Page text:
The term comprehensive immigration reform refers to a complete change in the existing immigration policy and legislation. The Comprehensive Immigration Reform of 2006 was a extensive bill promoting major immigration reform, in an attempt to address the many complications and inadequacies in the immigration policy. This immigration reform has many different provisions and sought to make a number of changes to the existing immigration policy.
For example, this bill proposed a significant increase in security on the Mexican border, to prohibit illegal immigrants from entering into the United States. However, it also sought to prohibit local officials from enforcing immigration legislation and immigration violations. It also proposed a route through which currently illegal immigrants, who have resided in the United Sates for an extended period of time, could become legalized.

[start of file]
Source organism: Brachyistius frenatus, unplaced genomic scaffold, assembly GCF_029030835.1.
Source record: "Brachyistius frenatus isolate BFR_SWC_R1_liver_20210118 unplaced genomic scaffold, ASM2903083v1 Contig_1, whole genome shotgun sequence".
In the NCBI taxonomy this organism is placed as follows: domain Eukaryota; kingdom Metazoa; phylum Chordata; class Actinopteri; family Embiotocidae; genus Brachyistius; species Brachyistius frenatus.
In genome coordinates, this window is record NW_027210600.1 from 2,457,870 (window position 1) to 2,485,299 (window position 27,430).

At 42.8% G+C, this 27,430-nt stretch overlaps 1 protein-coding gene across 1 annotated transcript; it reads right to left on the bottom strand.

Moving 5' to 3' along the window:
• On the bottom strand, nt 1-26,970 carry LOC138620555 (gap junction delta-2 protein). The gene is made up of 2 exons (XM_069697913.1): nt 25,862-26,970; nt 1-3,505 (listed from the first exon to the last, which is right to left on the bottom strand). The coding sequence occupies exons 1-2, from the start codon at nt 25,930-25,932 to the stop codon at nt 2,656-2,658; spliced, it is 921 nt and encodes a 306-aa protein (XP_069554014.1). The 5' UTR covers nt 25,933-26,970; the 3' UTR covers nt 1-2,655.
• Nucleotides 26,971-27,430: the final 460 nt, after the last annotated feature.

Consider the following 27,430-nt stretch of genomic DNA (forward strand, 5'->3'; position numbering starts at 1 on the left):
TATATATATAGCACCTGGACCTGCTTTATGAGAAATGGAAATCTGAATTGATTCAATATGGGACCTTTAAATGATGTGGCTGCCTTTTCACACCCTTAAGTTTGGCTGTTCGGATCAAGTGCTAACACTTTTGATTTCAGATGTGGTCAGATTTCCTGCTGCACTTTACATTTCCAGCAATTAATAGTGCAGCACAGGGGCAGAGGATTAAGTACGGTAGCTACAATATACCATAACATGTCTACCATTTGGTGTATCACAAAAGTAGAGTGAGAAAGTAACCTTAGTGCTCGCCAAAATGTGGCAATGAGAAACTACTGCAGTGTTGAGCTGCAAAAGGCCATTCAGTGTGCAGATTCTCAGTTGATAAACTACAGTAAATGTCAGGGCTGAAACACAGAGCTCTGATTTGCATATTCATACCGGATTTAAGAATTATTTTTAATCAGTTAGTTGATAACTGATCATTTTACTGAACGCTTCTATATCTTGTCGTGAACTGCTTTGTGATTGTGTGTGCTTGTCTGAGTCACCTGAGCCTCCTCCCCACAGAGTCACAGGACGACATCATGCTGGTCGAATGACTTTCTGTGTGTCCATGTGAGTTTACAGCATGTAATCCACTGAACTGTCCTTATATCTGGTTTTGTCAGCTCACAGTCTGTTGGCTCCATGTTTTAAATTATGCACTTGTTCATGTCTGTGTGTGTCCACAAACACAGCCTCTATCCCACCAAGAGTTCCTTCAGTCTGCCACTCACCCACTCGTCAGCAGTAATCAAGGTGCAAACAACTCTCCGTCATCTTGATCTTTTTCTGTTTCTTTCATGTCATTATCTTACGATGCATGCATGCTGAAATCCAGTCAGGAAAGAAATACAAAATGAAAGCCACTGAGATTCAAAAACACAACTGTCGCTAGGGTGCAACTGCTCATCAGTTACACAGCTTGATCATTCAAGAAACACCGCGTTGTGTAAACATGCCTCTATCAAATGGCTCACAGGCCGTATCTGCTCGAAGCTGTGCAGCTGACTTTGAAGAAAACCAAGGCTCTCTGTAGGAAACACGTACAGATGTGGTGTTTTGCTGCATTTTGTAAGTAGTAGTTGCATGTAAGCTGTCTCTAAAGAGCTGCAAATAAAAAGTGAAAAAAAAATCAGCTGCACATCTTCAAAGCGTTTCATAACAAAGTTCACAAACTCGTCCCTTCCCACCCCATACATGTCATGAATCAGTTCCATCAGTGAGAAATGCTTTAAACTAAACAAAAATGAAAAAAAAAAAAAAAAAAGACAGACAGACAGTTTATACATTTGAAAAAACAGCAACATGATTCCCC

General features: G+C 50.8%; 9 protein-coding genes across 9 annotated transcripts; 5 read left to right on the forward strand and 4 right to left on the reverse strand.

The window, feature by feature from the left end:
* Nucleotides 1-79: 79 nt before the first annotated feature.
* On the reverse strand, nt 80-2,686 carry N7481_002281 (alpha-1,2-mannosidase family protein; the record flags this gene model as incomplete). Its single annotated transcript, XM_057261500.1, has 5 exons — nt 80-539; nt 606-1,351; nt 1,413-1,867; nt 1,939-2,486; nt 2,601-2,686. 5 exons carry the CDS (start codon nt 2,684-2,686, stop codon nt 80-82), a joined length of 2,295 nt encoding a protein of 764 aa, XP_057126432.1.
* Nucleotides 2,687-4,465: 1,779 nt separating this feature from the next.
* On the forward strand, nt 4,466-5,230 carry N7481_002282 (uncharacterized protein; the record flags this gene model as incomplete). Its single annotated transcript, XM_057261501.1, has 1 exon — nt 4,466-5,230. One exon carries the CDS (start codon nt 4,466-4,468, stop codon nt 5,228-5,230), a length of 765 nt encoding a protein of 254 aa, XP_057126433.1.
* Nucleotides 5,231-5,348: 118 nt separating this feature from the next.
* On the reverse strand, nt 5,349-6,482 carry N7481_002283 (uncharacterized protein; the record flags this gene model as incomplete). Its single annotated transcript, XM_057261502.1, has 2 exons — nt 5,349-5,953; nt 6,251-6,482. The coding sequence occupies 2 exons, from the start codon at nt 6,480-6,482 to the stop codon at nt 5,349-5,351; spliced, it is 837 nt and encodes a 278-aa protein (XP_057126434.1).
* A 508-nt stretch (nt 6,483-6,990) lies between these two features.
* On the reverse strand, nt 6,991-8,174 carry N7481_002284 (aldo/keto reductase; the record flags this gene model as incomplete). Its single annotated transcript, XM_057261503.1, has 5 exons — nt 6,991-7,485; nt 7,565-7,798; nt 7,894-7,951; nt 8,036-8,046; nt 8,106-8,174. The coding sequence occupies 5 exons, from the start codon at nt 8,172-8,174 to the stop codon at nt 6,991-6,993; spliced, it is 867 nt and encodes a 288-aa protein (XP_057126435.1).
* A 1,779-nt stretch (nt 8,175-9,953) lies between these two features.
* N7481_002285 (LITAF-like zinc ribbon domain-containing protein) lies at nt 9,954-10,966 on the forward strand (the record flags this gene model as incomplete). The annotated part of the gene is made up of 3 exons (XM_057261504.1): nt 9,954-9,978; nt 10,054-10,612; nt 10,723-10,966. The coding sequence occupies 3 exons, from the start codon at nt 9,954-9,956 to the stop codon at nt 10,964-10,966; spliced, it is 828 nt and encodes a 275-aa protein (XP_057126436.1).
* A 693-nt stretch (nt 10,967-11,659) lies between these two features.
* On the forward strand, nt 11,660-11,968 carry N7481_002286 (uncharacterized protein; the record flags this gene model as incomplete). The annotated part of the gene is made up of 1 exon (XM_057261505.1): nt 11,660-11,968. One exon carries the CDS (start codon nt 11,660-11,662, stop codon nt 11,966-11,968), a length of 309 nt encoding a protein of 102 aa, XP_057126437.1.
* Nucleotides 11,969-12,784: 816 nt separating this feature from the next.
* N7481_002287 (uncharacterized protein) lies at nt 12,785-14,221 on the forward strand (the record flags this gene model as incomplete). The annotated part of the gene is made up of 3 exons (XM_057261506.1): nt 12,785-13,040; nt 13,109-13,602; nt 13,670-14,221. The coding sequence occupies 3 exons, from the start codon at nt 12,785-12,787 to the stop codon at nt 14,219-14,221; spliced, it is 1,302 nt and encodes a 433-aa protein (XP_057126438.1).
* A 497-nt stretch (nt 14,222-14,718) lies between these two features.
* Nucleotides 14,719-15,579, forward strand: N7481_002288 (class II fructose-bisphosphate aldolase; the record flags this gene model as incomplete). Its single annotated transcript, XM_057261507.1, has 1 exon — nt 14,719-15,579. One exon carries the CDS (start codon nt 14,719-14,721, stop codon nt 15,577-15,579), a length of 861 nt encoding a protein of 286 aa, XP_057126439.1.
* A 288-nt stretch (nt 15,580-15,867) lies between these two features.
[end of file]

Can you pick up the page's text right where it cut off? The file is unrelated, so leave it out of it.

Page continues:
Though the Comprehensive Immigration Reform of 2006 promoted the legalization of long time illegal aliens, it also restricted the number of illegal immigrants that could be legalized each decade. This immigration reform proposed many additional provisions that would thoroughly renovate immigration policy. Despite the approval exhibited by the Senate, this reform was never passed into law.
Today, there is a great deal of debate surrounding comprehensive immigration reform. Many politicians and citizens argue that this reform is essential to address the problems present in the current immigration policy and is a vital tool to keep the country safe. Many changes need to be made to the existing immigration legislation to address the associated complications affecting the United States.